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Use of Sensory Nutrition to Optimize and Evaluate Food Products for Patients with Cancer

  • Author / Creator
    Enriquez Fernandez, Blanca Estela
  • Inadequate nutrition is prevalent among patients with cancer and has a detrimental impact on prognosis. However, development of taste appealing foods targeting specific nutritional requirements of this population has been overlooked and few commercially available products can be found for that purpose. Snacks were chosen as vehicles for fortification given their potential to increase caloric and nutrient intake in a small portion size. The aim of this research was to investigate different aspects impacting the acceptance of nutrient-rich snacks for patients with cancer. A commercially available oat-based beverage was proposed as a nutrient-rich snack and its sensory acceptance and perception was evaluated before and after fortification. Additionally, a survey was conducted among patients to identify snack foods preferred as potential carriers for fortification and the influence of experienced symptoms on those preferences.
    Overall liking and just-about-right (JAR) evaluation of three flavors at two different temperatures of the oat-based beverage among patients with cancer (n=92) and healthy participants (n=136) was assessed. Products were liked and no significant differences in liking were observed among them or between both consumer populations. Results of JAR evaluations highlighted some differences in perception between patients with cancer and healthy participants, and high perceived sweetness significantly decreased liking of three of the products. A chocolate flavor oat-based beverage was fortified with protein (whey, faba bean) and fish oil, and overall liking and attribute perception (JAR) of two formulations were evaluated compared to the unfortified product by 60 healthy participants. Differences in sweetness and thickness perception were found among the products but overall liking of one of the formulations was not significantly different compared to the unfortified product. Additionally, perception of oats through a free-word association task revealed that patients’ perceptions of oat food products were related to oat-based food products and health benefits. Sensory acceptance and perceived health benefits of oats confirmed potential for their use in fortified and unfortified products for patients with cancer.
    A survey among 150 patients with cancer identified soup, yogurt, cheese, fruit juice, egg products and protein bars as suitable fortified snacks. Nutritious, flavorful, convenient, ready to eat, easy to chew and easy to swallow were desired characteristics of fortified snacks and vitamins, minerals and protein were nutrients of interest among the respondents. Three clusters of patients were identified according to symptom presence differing in their desired characteristics of fortified snacks and satisfaction with food-related life. Patients in the High symptom presence cluster were more likely to agree with fortification of ice cream bar and patients in High and Moderate symptom clusters were more likely to have reduced food intake and higher consumption of oral nutritional supplements.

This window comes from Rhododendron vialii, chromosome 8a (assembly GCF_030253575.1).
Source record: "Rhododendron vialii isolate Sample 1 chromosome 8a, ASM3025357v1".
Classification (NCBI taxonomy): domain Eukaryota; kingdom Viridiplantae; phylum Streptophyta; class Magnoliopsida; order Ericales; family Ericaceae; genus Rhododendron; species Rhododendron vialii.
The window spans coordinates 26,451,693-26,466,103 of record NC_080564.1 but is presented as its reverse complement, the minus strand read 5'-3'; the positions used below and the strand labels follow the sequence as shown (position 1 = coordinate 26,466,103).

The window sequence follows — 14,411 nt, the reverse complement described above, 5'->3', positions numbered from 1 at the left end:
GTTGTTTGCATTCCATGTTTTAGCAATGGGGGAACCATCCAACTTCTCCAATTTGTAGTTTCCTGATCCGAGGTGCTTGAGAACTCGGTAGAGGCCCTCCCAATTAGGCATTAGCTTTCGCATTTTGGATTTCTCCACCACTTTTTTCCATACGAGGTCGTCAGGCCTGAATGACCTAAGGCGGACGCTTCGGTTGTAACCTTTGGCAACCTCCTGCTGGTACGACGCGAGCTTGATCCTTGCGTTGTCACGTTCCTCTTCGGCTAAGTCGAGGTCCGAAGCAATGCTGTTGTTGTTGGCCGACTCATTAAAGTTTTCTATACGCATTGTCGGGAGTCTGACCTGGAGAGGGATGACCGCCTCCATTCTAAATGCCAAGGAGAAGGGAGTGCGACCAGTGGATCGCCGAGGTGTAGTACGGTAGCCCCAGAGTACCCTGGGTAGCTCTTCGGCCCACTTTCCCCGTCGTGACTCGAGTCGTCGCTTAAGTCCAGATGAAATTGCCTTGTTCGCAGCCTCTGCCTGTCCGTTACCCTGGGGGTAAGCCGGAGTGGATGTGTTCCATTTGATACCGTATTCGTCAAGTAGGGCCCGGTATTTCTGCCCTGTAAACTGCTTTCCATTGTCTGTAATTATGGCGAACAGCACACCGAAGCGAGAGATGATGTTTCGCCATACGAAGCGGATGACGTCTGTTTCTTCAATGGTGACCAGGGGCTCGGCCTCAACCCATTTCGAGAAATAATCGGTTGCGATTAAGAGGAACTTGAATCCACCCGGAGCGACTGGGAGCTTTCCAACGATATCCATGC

This study contributes to gaps in knowledge around food preferences among patients with cancer, particularly related to snacks and fortified products. This research can provide insight to guide the development of fortified snacks targeted to the nutritional, sensory and consumption needs of patients with cancer.

  • Subjects / Keywords
  • Graduation date
    Fall 2020
  • Type of Item
    Thesis
  • Degree
    Doctor of Philosophy
  • DOI
    https://doi.org/10.7939/r3-tmbk-dt61
  • License
    Permission is hereby granted to the University of Alberta Libraries to reproduce single copies of this thesis and to lend or sell such copies for private, scholarly or scientific research purposes only. Where the thesis is converted to, or otherwise made available in digital form, the University of Alberta will advise potential users of the thesis of these terms. The author reserves all other publication and other rights in association with the copyright in the thesis and, except as herein before provided, neither the thesis nor any substantial portion thereof may be printed or otherwise reproduced in any material form whatsoever without the author's prior written permission.